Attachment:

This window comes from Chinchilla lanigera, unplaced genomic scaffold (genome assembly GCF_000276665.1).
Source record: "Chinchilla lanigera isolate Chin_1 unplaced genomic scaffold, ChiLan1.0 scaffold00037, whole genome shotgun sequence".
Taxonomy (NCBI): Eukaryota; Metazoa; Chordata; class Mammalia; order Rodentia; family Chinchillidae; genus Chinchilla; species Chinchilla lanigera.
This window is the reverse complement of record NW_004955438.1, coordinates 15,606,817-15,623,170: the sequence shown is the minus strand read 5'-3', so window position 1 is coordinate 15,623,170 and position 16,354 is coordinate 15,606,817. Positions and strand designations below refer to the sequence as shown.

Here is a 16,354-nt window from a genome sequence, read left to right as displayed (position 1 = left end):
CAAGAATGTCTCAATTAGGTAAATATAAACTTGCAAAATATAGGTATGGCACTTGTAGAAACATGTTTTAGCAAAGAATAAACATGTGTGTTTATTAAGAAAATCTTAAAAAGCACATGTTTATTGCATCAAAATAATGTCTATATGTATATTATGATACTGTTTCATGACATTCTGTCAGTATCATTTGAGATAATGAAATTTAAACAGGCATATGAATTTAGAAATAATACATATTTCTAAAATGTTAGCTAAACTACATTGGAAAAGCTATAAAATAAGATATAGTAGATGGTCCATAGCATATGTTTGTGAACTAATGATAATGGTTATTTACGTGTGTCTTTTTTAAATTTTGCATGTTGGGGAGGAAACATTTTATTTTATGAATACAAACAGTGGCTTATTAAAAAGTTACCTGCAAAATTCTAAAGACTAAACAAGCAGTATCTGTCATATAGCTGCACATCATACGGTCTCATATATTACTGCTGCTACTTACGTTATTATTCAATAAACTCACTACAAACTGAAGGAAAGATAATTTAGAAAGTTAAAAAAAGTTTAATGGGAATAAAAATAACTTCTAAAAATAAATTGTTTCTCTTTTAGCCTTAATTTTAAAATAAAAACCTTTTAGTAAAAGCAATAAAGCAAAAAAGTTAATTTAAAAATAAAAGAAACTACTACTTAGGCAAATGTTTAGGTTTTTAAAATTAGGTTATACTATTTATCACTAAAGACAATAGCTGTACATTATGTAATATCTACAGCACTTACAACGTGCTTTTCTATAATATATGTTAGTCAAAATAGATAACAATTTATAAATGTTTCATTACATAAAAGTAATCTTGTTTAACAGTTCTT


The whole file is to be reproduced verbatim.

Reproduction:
This window comes from Chinchilla lanigera, unplaced genomic scaffold (genome assembly GCF_000276665.1).
Source record: "Chinchilla lanigera isolate Chin_1 unplaced genomic scaffold, ChiLan1.0 scaffold00037, whole genome shotgun sequence".
Taxonomy (NCBI): Eukaryota; Metazoa; Chordata; class Mammalia; order Rodentia; family Chinchillidae; genus Chinchilla; species Chinchilla lanigera.
This window is the reverse complement of record NW_004955438.1, coordinates 15,606,817-15,623,170: the sequence shown is the minus strand read 5'-3', so window position 1 is coordinate 15,623,170 and position 16,354 is coordinate 15,606,817. Positions and strand designations below refer to the sequence as shown.

Here is a 16,354-nt window from a genome sequence, read left to right as displayed (position 1 = left end):
CAAGAATGTCTCAATTAGGTAAATATAAACTTGCAAAATATAGGTATGGCACTTGTAGAAACATGTTTTAGCAAAGAATAAACATGTGTGTTTATTAAGAAAATCTTAAAAAGCACATGTTTATTGCATCAAAATAATGTCTATATGTATATTATGATACTGTTTCATGACATTCTGTCAGTATCATTTGAGATAATGAAATTTAAACAGGCATATGAATTTAGAAATAATACATATTTCTAAAATGTTAGCTAAACTACATTGGAAAAGCTATAAAATAAGATATAGTAGATGGTCCATAGCATATGTTTGTGAACTAATGATAATGGTTATTTACGTGTGTCTTTTTTAAATTTTGCATGTTGGGGAGGAAACATTTTATTTTATGAATACAAACAGTGGCTTATTAAAAAGTTACCTGCAAAATTCTAAAGACTAAACAAGCAGTATCTGTCATATAGCTGCACATCATACGGTCTCATATATTACTGCTGCTACTTACGTTATTATTCAATAAACTCACTACAAACTGAAGGAAAGATAATTTAGAAAGTTAAAAAAAGTTTAATGGGAATAAAAATAACTTCTAAAAATAAATTGTTTCTCTTTTAGCCTTAATTTTAAAATAAAAACCTTTTAGTAAAAGCAATAAAGCAAAAAAGTTAATTTAAAAATAAAAGAAACTACTACTTAGGCAAATGTTTAGGTTTTTAAAATTAGGTTATACTATTTATCACTAAAGACAATAGCTGTACATTATGTAATATCTACAGCACTTACAACGTGCTTTTCTATAATATATGTTAGTCAAAATAGATAACAATTTATAAATGTTTCATTACATAAAAGTAATCTTGTTTAACAGTTCTT